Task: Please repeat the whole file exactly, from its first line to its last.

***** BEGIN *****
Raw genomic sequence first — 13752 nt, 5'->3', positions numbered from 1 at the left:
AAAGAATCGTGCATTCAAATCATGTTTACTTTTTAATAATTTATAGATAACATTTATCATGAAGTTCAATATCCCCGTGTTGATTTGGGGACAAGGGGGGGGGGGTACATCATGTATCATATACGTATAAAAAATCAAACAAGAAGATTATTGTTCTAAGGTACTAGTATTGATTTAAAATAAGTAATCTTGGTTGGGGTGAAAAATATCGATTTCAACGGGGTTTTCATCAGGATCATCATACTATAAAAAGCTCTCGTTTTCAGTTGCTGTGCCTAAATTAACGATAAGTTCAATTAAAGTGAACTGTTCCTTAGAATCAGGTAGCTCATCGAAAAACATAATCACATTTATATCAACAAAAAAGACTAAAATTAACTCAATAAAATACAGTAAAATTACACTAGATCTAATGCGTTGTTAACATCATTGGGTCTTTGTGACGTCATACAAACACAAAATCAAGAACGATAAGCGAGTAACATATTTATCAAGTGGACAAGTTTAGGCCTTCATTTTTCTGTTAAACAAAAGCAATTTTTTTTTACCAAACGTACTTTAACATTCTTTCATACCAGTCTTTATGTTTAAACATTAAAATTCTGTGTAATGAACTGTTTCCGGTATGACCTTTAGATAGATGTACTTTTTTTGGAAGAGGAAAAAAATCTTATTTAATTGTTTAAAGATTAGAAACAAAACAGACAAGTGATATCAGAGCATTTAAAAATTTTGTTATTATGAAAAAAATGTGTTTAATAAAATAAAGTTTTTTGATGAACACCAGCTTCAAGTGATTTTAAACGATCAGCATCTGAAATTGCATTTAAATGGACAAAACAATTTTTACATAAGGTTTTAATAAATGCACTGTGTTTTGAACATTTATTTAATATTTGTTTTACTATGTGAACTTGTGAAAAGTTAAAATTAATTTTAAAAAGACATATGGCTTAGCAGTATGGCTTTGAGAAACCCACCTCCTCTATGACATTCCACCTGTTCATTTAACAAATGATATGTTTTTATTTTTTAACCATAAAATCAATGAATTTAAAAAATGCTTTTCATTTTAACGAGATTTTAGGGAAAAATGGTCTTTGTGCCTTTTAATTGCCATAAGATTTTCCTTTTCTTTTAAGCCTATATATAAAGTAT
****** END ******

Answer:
Raw genomic sequence first — 13752 nt, 5'->3', positions numbered from 1 at the left:
AAAGAATCGTGCATTCAAATCATGTTTACTTTTTAATAATTTATAGATAACATTTATCATGAAGTTCAATATCCCCGTGTTGATTTGGGGACAAGGGGGGGGGGGTACATCATGTATCATATACGTATAAAAAATCAAACAAGAAGATTATTGTTCTAAGGTACTAGTATTGATTTAAAATAAGTAATCTTGGTTGGGGTGAAAAATATCGATTTCAACGGGGTTTTCATCAGGATCATCATACTATAAAAAGCTCTCGTTTTCAGTTGCTGTGCCTAAATTAACGATAAGTTCAATTAAAGTGAACTGTTCCTTAGAATCAGGTAGCTCATCGAAAAACATAATCACATTTATATCAACAAAAAAGACTAAAATTAACTCAATAAAATACAGTAAAATTACACTAGATCTAATGCGTTGTTAACATCATTGGGTCTTTGTGACGTCATACAAACACAAAATCAAGAACGATAAGCGAGTAACATATTTATCAAGTGGACAAGTTTAGGCCTTCATTTTTCTGTTAAACAAAAGCAATTTTTTTTTACCAAACGTACTTTAACATTCTTTCATACCAGTCTTTATGTTTAAACATTAAAATTCTGTGTAATGAACTGTTTCCGGTATGACCTTTAGATAGATGTACTTTTTTTGGAAGAGGAAAAAAATCTTATTTAATTGTTTAAAGATTAGAAACAAAACAGACAAGTGATATCAGAGCATTTAAAAATTTTGTTATTATGAAAAAAATGTGTTTAATAAAATAAAGTTTTTTGATGAACACCAGCTTCAAGTGATTTTAAACGATCAGCATCTGAAATTGCATTTAAATGGACAAAACAATTTTTACATAAGGTTTTAATAAATGCACTGTGTTTTGAACATTTATTTAATATTTGTTTTACTATGTGAACTTGTGAAAAGTTAAAATTAATTTTAAAAAGACATATGGCTTAGCAGTATGGCTTTGAGAAACCCACCTCCTCTATGACATTCCACCTGTTCATTTAACAAATGATATGTTTTTATTTTTTAACCATAAAATCAATGAATTTAAAAAATGCTTTTCATTTTAACGAGATTTTAGGGAAAAATGGTCTTTGTGCCTTTTAATTGCCATAAGATTTTCCTTTTCTTTTAAGCCTATATATAAAGTAT